And our next question today comes from Evren Kopelman, Wells Fargo.

Evren Dogan Kopelman - Wells Fargo Securities, LLC, Research Division

I wanted to ask about the Women's Sportswear business, some of the challenges you mentioned in the U.S. It's pretty impressive, your U.S. sales growth, given some of that. So how much do you think is company specific or industry-wide weakness in Women's Sportswear? And why do you think some of that weakness is? Is there no fashion trends? If you could comment on that, that would be great.

Roger N. Farah

Okay. Well, I'll start and then I'll let our fashion guru, Jacki, give you the real facts. Yes, I think women's actually has been, from a sportswear perspective, one of the slower-growing categories for the industry. I think somewhat misleading though has been the strength of dresses, has been the strength of accessories, has been the strength of footwear. But I think some of this is, you can't get it at all categories at the same time. And if I go back several years ago to when sportswear was booming, it was tough dress markets, footwear was not as strong, and so I think women are spending money perhaps slightly differently but not less of it. Within the sportswear category, we are the lead resource, both domestically and in Europe. I was in 5 cities in Europe yesterday. Our presentations of Lauren, Blue Label, Black Label looks spectacular. So then I think within the category, it gets into fashion and product specifics.


Our next question today comes from Jeff Klinefelter, Piper Jaffray.

Jeffrey P. Klinefelter - Piper Jaffray Companies, Research Division

Roger, I wonder if there's just a little bit more detail you can provide on Europe, I mean, given the very strong top line growth trends, essentially doubled the U.S. Maybe a little more color on, how much of that growth was driven by the new distribution that you referenced versus sort of organic growth. And then just any color on kind of north versus south. I mean, outside of the obvious challenges in Italy. Any other color there would be helpful.

Roger N. Farah

Okay. Well, I'll start with the north versus south, where I'll probably say what a lot of others have said. The north is stronger. So our performance in England or France or Germany or the Scandinavian markets is quite strong. But the southern part of Europe, we don't have that much distribution in Greece, but certainly Italy or Spain have been more difficult. I think it's also for us a particularly difficult quarter fall, where we're delivering a lot of heavyweight products. So whether it's the economic realities of Southern Europe compounded by this particular quarter is always more difficult for us. Those markets have underperformed. The northern markets have overperformed. The other thing that I guess we could debate whether it's Europe or not. But our business in territories like the Middle East, our territories like Russia have been very strong through this period. But while we can call them for us emerging markets, we can call them anything we want, the fact is our product and our elevated product in those markets is quite strong. I think the other subject that Tracey touched on was the more challenging specialty store, multi-brand specialty store business has been difficult in the southern parts of Europe for several seasons now. So our business and the strength of our business is really coming out of Mono brand stores, whether they're owned or joint venture or license and/or our department store business. So kind of a country issue and it's also a channel issue. In terms of new product categories relative to the total growth of Europe, I think what's been surprising to us and this somewhat comes back to Omar's question is when we went into this year, we went in with an investment point of view about new markets, new brands, new product distribution and those are all playing out. The strength of the year-to-date has actually been the core product, the core distribution outperforming. But the bulk of Europe's growth is not in the new businesses yet. I think those are flags or seeds we're planting for the future that will ultimately give us a lot of growth in the years to come. It's the core businesses that continue to outperform that are driving the top line.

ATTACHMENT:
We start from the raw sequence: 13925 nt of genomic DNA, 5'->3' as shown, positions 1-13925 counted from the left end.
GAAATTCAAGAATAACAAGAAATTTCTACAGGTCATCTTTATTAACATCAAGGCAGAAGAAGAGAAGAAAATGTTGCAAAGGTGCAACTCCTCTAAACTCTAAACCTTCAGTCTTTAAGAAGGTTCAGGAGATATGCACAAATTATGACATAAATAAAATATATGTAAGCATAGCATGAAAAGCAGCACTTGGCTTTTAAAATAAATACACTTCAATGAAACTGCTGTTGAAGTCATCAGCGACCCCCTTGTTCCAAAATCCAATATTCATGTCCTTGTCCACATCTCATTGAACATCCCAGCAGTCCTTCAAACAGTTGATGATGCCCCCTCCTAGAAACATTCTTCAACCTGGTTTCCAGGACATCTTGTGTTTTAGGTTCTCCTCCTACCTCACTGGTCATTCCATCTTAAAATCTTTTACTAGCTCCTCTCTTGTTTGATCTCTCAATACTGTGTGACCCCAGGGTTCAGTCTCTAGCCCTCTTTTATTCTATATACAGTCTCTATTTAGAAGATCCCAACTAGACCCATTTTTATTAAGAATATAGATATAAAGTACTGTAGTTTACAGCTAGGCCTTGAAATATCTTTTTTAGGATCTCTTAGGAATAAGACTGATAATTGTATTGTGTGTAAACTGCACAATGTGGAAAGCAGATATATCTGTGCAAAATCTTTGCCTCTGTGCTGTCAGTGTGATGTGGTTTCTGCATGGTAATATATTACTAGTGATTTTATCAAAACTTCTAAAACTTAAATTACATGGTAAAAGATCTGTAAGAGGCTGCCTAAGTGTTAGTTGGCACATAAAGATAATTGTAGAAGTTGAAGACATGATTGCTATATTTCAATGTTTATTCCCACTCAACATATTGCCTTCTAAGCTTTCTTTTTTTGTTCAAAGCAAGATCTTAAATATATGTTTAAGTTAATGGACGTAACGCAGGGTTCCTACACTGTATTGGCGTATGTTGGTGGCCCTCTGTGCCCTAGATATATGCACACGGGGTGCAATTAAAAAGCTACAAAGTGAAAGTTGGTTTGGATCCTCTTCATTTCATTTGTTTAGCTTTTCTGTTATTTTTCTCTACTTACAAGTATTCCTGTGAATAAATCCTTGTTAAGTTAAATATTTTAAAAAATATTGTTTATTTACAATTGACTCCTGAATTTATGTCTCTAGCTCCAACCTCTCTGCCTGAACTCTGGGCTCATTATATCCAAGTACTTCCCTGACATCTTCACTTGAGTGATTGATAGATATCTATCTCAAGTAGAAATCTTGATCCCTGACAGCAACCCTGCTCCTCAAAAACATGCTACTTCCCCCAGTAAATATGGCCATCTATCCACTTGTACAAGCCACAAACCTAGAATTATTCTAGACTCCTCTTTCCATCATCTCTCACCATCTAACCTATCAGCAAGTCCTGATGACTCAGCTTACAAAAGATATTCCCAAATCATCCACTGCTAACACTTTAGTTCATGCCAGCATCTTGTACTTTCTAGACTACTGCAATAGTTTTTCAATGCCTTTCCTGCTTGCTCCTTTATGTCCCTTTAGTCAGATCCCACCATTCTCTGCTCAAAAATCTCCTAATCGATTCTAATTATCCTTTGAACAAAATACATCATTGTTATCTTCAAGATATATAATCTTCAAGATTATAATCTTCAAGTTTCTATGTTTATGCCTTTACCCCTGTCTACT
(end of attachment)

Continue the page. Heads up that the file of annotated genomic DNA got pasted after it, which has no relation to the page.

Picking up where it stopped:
Next up is Joseph Parkhill, Morgan Stanley.

Joseph Parkhill - Morgan Stanley, Research Division

I was wondering if you could talk a little bit more about your South Korea transition progress so far, if that's been progressing up to expectations both from a sales and margin perspective?